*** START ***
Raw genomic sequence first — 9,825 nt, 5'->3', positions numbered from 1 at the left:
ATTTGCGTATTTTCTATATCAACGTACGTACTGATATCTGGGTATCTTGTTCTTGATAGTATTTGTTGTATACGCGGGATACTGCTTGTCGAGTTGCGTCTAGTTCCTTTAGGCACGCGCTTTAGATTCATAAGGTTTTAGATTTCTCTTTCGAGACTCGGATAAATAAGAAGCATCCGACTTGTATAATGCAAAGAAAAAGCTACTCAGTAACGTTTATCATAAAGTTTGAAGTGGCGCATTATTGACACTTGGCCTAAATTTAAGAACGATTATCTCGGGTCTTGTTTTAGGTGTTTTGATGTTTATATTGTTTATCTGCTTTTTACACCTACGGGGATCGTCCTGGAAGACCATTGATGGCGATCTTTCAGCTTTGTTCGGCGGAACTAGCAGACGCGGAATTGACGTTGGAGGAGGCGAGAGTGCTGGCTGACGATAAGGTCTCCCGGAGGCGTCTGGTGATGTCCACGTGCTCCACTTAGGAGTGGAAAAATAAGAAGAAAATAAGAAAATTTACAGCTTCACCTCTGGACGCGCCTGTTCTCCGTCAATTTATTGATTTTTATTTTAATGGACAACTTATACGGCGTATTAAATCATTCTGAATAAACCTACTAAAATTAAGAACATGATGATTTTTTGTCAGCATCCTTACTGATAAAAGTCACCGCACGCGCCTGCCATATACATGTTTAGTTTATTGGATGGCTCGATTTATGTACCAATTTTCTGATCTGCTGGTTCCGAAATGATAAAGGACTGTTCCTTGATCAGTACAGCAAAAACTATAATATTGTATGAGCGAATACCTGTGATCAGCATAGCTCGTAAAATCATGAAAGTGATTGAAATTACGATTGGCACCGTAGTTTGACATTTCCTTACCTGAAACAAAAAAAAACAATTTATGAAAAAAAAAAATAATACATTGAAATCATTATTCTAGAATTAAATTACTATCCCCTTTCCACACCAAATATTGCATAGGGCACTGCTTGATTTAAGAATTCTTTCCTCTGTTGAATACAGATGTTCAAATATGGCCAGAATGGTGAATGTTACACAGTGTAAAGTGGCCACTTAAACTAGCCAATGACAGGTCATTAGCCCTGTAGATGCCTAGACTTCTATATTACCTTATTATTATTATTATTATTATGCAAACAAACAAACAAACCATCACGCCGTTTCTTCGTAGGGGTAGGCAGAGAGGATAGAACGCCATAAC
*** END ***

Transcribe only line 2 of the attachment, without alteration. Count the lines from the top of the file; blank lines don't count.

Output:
ATTTGCGTATTTTCTATATCAACGTACGTACTGATATCTGGGTATCTTGTTCTTGATAGTATTTGTTGTATACGCGGGATACTGCTTGTCGAGTTGCGTCTAGTTCCTTTAGGCACGCGCTTTAGATTCATAAGGTTTTAGATTTCTCTTTCGAGACTCGGATAAATAAGAAGCATCCGACTTGTATAATGCAAAGAAAAAGCTACTCAGTAACGTTTATCATAAAGTTTGAAGTGGCGCATTATTGACACTTGGCCTAAATTTAAGAACGATTATCTCGGGTCTTGTTTTAGGTGTTTTGATGTTTATATTGTTTATCTGCTTTTTACACCTACGGGGATCGTCCTGGAAGACCATTGATGGCGATCTTTCAGCTTTGTTCGGCGGAACTAGCAGACGCGGAATTGACGTTGGAGGAGGCGAGAGTGCTGGCTGACGATAAGGTCTCCCGGAGGCGTCTGGTGATGTCCACGTGCTCCACTTAGGAGTGGAAAAATAAGAAGAAAATAAGAAAATTTACAGCTTCACCTCTGGACGCGCCTGTTCTCCGTCAATTTATTGATTTTTATTTTAATGGACAACTTATACGGCGTATTAAATCATTCTGAATAAACCTACTAAAATTAAGAACATGATGATTTTTTGTCAGCATCCTTACTGATAAAAGTCACCGCACGCGCCTGCCATATACATGTTTAGTTTATTGGATGGCTCGATTTATGTACCAATTTTCTGATCTGCTGGTTCCGAAATGATAAAGGACTGTTCCTTGATCAGTACAGCAAAAACTATAATATTGTATGAGCGAATACCTGTGATCAGCATAGCTCGTAAAATCATGAAAGTGATTGAAATTACGATTGGCACCGTAGTTTGACATTTCCTTACCTGAAACAAAAAAAAACAATTTATGAAAAAAAAAAATAATACATTGAAATCATTATTCTAGAATTAAATTACTATCCCCTTTCCACACCAAATATTGCATAGGGCACTGCTTGATTTAAGAATTCTTTCCTCTGTTGAATACAGATGTTCAAATATGGCCAGAATGGTGAATGTTACACAGTGTAAAGTGGCCACTTAAACTAGCCAATGACAGGTCATTAGCCCTGTAGATGCCTAGACTTCTATATTACCTTATTATTATTATTATTATTATGCAAACAAACAAACAAACCATCACGCCGTTTCTTCGTAGGGGTAGGCAGAGAGGATAGAACGCCATAAC